FROM THE JAN. 20, 1944 NEWS RECORD:
D.A. “Kelley” Swenson, former druggist at Edelman’s, told the Lions on Wednesday that if they are contemplating a trip to Alaska by car after the war, to be prepared for a long, rough journey. Swenson, who has been employed by a construction company working on the Canada to Alaska highway since February 1943, stated that the 1,630-mile project from Dawson Creek to Fairbanks, Alaska, presented many hardships for the men who blazed through the forests and waded in swamps in order to complete the highway. “Today convoys operate day and night on the highway,” Swenson added. There are airports every 150 miles with emergency landing strips in between. The project isn’t entirely completed, but is being pushed rapidly by army engineers. He reminded Lions not to plan any short vacation trips over the new highway, for the distance is deceiving when translated into hours of travel.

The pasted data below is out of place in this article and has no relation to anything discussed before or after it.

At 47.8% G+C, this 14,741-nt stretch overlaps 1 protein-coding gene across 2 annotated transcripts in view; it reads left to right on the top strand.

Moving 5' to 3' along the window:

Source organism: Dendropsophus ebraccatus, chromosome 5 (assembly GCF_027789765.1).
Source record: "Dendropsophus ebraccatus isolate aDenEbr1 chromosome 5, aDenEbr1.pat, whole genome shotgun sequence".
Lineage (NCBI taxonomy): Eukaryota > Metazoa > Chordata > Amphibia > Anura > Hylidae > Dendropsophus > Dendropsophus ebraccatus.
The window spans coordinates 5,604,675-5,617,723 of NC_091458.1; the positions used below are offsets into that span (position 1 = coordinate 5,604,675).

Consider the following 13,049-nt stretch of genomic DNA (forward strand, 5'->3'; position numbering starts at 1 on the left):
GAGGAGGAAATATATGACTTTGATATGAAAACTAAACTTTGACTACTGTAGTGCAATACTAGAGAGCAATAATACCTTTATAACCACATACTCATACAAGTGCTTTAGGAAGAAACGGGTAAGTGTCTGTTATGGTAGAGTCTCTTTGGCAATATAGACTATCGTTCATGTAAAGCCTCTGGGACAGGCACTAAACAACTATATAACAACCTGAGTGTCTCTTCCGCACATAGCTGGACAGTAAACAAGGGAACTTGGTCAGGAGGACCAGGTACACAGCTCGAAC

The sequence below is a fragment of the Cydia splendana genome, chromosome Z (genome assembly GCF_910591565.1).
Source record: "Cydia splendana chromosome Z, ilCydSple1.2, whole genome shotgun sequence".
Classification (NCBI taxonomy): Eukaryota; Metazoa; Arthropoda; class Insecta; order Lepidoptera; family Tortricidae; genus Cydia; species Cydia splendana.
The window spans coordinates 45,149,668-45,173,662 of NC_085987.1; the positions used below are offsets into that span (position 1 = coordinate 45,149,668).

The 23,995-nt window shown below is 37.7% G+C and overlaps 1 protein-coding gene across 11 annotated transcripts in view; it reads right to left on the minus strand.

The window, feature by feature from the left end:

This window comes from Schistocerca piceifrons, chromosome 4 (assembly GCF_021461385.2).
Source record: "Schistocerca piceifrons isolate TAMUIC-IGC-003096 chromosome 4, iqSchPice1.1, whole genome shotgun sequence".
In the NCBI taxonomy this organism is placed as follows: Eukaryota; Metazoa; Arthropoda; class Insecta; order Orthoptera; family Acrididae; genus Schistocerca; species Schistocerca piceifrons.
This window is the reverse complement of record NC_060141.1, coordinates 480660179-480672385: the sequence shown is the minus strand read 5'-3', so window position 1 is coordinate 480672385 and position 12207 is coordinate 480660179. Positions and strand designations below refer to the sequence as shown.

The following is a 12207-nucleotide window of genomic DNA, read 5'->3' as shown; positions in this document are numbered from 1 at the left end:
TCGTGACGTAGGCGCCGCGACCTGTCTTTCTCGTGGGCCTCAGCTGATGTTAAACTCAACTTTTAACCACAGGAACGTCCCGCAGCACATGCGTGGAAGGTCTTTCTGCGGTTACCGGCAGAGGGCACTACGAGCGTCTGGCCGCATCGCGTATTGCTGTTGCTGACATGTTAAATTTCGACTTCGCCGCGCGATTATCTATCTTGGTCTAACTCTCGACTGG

FROM THE JAN. 14, 1954 NEWS RECORD:
Roger Hockett and Kenneth “Butch” Samson were injured last Monday evening about 8:30 p.m. when the car in which they were riding struck a deep ditch and threw them both into the windshield, it was reported. The accident happened near the Clifford Harrod place while they were hunting rabbits. Hockett was reported to have gone through the glass and was hospitalized, while Samson, the driver, received only scratches.